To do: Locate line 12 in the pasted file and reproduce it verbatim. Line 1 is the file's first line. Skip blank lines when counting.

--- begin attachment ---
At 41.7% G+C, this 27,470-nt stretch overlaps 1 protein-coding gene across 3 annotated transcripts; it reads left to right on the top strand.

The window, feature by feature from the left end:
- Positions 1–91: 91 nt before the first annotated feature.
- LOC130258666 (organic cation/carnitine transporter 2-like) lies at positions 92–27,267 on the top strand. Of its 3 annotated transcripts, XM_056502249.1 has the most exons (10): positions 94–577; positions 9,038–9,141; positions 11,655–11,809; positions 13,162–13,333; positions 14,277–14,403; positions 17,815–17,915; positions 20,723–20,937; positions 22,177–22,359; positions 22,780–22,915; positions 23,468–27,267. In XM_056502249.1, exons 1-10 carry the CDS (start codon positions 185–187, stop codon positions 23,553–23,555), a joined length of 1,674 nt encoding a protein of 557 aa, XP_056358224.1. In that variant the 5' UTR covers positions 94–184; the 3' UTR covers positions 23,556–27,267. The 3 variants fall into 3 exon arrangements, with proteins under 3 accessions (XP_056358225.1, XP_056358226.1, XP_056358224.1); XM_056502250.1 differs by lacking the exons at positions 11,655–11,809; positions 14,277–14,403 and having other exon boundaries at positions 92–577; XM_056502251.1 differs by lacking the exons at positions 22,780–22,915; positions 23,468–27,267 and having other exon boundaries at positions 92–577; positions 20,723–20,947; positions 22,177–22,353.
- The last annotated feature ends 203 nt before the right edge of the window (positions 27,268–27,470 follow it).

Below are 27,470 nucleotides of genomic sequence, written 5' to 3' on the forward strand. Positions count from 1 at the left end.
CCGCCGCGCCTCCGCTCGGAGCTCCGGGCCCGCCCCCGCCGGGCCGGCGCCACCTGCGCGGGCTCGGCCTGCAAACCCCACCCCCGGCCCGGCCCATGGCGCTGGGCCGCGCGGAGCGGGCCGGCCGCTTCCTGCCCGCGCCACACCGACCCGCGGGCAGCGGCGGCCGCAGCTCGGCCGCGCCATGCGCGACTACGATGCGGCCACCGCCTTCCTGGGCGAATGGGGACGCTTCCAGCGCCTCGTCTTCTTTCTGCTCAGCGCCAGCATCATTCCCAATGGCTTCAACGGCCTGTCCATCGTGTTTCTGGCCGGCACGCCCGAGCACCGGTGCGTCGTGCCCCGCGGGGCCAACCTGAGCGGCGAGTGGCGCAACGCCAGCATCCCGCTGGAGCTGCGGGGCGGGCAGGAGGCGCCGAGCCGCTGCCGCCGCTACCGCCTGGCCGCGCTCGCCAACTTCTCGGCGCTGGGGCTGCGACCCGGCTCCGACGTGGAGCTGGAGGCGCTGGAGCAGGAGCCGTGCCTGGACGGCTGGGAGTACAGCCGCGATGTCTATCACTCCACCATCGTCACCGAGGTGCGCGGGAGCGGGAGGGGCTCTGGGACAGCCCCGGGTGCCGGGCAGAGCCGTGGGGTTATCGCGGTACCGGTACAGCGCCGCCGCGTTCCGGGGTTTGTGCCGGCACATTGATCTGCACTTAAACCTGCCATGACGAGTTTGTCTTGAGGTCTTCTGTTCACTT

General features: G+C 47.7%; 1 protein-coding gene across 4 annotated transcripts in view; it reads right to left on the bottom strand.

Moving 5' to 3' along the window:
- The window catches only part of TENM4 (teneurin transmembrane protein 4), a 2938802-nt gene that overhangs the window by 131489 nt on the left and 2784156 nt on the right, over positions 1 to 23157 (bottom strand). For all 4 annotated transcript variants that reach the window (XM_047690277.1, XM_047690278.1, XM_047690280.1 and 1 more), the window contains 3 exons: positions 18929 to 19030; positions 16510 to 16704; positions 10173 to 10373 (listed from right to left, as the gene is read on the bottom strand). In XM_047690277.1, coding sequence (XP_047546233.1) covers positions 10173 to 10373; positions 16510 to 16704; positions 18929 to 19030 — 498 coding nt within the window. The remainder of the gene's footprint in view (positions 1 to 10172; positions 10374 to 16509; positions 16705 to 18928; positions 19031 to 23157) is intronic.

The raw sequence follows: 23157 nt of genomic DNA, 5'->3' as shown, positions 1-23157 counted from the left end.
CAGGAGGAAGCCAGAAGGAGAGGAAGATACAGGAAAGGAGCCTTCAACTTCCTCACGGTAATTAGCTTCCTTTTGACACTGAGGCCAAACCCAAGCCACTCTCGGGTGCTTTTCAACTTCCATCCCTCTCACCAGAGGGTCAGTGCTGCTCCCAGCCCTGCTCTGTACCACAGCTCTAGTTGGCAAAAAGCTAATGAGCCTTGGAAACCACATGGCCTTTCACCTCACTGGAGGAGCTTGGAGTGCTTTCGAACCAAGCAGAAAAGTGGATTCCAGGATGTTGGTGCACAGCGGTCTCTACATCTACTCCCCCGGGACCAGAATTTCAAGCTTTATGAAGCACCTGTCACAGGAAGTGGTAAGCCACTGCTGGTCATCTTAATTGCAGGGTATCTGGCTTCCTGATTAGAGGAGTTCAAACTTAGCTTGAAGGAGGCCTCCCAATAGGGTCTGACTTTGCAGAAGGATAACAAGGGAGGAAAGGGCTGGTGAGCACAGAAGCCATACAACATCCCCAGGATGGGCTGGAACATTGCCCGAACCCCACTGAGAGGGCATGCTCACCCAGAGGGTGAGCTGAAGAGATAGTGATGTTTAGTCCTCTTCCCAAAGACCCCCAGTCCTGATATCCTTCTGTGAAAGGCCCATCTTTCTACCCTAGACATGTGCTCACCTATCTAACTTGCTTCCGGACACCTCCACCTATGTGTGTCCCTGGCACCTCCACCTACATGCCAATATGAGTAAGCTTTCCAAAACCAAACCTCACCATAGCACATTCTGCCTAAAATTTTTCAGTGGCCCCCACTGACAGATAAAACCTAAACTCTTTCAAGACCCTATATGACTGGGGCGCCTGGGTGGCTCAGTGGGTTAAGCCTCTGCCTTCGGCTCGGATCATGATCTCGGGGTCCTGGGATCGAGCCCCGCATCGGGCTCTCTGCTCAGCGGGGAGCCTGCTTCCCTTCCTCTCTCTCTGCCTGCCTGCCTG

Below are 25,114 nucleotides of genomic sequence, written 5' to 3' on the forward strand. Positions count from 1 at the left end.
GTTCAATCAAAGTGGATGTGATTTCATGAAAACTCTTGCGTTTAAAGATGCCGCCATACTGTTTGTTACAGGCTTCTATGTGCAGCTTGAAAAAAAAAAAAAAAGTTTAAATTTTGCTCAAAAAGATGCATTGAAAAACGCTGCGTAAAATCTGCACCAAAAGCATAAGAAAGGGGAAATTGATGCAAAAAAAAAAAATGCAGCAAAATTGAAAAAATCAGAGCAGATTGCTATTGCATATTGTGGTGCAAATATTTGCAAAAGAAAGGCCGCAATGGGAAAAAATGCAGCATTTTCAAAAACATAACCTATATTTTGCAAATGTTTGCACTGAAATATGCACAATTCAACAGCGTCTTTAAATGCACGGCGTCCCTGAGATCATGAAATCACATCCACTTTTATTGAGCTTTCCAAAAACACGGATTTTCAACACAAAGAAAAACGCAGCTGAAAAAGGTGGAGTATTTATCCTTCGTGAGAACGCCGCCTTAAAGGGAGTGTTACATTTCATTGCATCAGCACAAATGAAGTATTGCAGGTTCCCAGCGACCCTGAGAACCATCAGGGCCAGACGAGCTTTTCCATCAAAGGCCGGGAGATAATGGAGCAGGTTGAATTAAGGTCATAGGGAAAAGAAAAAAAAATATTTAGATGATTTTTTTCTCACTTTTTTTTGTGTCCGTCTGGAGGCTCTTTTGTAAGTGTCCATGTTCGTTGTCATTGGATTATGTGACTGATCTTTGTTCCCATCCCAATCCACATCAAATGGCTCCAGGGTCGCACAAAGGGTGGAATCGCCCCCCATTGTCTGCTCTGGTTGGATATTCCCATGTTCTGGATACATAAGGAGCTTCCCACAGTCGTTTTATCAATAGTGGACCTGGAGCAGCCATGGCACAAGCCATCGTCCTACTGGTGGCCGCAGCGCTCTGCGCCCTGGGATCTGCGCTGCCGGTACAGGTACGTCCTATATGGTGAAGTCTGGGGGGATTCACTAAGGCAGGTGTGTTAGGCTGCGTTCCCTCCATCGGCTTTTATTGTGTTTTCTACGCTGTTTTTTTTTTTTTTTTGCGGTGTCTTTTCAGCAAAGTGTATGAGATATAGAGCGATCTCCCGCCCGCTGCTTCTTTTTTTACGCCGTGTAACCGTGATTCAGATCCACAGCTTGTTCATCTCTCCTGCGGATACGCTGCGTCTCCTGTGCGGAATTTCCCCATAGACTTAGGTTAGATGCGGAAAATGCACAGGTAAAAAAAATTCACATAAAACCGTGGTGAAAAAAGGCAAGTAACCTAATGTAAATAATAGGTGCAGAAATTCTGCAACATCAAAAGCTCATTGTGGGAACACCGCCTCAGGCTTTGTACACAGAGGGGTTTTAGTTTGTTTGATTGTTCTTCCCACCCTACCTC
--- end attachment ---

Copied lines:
CAGGAGGAAGCCAGAAGGAGAGGAAGATACAGGAAAGGAGCCTTCAACTTCCTCACGGTAATTAGCTTCCTTTTGACACTGAGGCCAAACCCAAGCCACTCTCGGGTGCTTTTCAACTTCCATCCCTCTCACCAGAGGGTCAGTGCTGCTCCCAGCCCTGCTCTGTACCACAGCTCTAGTTGGCAAAAAGCTAATGAGCCTTGGAAACCACATGGCCTTTCACCTCACTGGAGGAGCTTGGAGTGCTTTCGAACCAAGCAGAAAAGTGGATTCCAGGATGTTGGTGCACAGCGGTCTCTACATCTACTCCCCCGGGACCAGAATTTCAAGCTTTATGAAGCACCTGTCACAGGAAGTGGTAAGCCACTGCTGGTCATCTTAATTGCAGGGTATCTGGCTTCCTGATTAGAGGAGTTCAAACTTAGCTTGAAGGAGGCCTCCCAATAGGGTCTGACTTTGCAGAAGGATAACAAGGGAGGAAAGGGCTGGTGAGCACAGAAGCCATACAACATCCCCAGGATGGGCTGGAACATTGCCCGAACCCCACTGAGAGGGCATGCTCACCCAGAGGGTGAGCTGAAGAGATAGTGATGTTTAGTCCTCTTCCCAAAGACCCCCAGTCCTGATATCCTTCTGTGAAAGGCCCATCTTTCTACCCTAGACATGTGCTCACCTATCTAACTTGCTTCCGGACACCTCCACCTATGTGTGTCCCTGGCACCTCCACCTACATGCCAATATGAGTAAGCTTTCCAAAACCAAACCTCACCATAGCACATTCTGCCTAAAATTTTTCAGTGGCCCCCACTGACAGATAAAACCTAAACTCTTTCAAGACCCTATATGACTGGGGCGCCTGGGTGGCTCAGTGGGTTAAGCCTCTGCCTTCGGCTCGGATCATGATCTCGGGGTCCTGGGATCGAGCCCCGCATCGGGCTCTCTGCTCAGCGGGGAGCCTGCTTCCCTTCCTCTCTCTCTGCCTGCCTGCCTG